This week’s Wonderbase of the Week at is a compilation of 48 databases provided by Simmons Historical Publications. These databases are excellent resources for people researching Kentucky, particularly the counties of Calloway, Graves, Marshall, McCracken, Montgomery, Obion, Rutherford, Smith, Stewart, Todd, Trigg, and Warren.

These databases include court records, newspaper abstracts, wills, deed books, and marriage records.
The largest collection launched today is Incidents from the Farm Account Books of James Beard Crutcher 1857-1893.

As always, these resources are fully indexed, searchable and free for ten days.

Access All Databases From Simmons Historical Society

70 New Databases From Godfrey Memorial Library

Tuesday, April 22nd, 2008

This week’s Wonderbase at includes70 family histories and pedigrees from Godfrey Memorial Library. These databases will be launched throughout the week. Search from over 48,000 names in The Genealogy of the Brainerd-Brainard Family in America, Volume 1. Do you have ancestors in the United Kingdom? Search for them, and at the same time learn more about English day-to-day life in The Brights of Suffolk, England.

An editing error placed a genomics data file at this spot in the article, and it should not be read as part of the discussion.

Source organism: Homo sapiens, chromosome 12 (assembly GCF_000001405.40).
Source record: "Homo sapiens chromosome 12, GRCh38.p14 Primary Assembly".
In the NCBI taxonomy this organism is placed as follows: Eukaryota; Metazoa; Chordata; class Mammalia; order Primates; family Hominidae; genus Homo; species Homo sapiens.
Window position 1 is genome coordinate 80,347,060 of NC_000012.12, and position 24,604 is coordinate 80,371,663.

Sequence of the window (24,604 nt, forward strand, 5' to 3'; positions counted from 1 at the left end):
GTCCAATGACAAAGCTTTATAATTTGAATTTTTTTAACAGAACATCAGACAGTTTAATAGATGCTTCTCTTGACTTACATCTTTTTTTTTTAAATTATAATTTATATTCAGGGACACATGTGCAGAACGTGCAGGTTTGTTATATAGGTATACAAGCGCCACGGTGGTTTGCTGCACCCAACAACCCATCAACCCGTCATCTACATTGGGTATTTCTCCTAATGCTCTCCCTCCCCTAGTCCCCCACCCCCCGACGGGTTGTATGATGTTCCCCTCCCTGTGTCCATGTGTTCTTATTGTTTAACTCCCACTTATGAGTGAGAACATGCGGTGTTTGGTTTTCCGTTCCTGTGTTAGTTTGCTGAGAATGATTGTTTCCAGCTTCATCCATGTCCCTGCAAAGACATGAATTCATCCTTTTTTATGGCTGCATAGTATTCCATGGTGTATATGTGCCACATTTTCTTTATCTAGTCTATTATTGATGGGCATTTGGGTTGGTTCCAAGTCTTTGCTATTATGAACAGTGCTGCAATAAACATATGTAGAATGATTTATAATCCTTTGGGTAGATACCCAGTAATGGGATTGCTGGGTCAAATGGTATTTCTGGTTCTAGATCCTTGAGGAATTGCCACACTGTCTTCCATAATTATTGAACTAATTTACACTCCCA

Some databases feature the movers and shakers of 18th and 19th-century United States of America, including former presidents and military men. You may know the way they changed the shape of world history, but through our offerings you can also learn about their personal and family lives. Get to know Benjamin Franklin by reading Autobiography of Benjamin Franklin, 1706 – 1790 (1844). Discover new things about Andrew Jackson with Life and Public Services of Gen. Andrew Jackson, Seventh President of the United States and The Great Impeachment and Trial of Andrew Johnson, President of the United States.